Governance and Growth in Developing Countries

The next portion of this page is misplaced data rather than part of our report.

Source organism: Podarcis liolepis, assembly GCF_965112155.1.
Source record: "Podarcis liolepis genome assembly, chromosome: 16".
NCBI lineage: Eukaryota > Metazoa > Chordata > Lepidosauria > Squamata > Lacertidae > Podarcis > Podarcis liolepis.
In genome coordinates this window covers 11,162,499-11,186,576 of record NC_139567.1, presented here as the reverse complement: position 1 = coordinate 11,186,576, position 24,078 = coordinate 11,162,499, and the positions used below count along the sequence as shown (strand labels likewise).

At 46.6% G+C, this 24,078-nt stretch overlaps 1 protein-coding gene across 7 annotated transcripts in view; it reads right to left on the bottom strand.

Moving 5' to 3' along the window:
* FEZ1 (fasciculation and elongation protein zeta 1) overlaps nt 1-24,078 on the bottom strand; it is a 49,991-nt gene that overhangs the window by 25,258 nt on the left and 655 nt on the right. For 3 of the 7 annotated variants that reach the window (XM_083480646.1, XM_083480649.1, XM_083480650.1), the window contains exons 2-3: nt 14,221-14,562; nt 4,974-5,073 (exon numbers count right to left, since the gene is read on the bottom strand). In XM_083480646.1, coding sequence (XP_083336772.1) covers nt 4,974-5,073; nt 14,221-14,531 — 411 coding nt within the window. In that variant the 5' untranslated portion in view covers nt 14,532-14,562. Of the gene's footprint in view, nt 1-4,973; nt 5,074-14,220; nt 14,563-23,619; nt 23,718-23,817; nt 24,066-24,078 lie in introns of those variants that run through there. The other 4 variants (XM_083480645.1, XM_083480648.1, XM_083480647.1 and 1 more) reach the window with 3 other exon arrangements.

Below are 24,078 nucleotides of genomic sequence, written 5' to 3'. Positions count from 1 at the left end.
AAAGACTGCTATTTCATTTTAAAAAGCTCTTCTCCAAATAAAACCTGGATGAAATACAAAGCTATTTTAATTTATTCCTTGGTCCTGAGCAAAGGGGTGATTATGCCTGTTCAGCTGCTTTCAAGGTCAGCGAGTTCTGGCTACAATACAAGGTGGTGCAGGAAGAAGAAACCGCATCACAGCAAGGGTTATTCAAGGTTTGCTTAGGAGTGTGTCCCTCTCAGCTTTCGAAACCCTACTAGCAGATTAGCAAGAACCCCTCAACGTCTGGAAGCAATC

This paper examines whether governance matters for the economic growth of developing countries, empirically captured within the institutional economics theoretical framework using the panel data estimation procedure. In doing so, it tests the effect of several dimensions of governance on the growth of 84 low and middle-income economies using regression specifications common in the growth literature. The empirical results show that political stability and government effectiveness is significantly positively correlated with growth. Voice and accountability and corruption are statistically significantly negatively correlated with growth. The regulatory quality and rule of law dimensions of governance are negatively but statistically insignificantly correlated with growth. The findings of this study imply that the dynamics of the current modern economy makes it necessary for developing countries to act now and within their own country, improve the dimensions of governance and establish good governance practices that are domestically relevant and internationally comparable and consistent.
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